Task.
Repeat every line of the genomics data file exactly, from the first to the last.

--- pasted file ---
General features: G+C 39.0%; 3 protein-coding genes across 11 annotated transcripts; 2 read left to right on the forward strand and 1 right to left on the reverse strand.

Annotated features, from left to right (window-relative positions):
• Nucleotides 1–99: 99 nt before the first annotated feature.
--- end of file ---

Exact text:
General features: G+C 39.0%; 3 protein-coding genes across 11 annotated transcripts; 2 read left to right on the forward strand and 1 right to left on the reverse strand.

Annotated features, from left to right (window-relative positions):
• Nucleotides 1–99: 99 nt before the first annotated feature.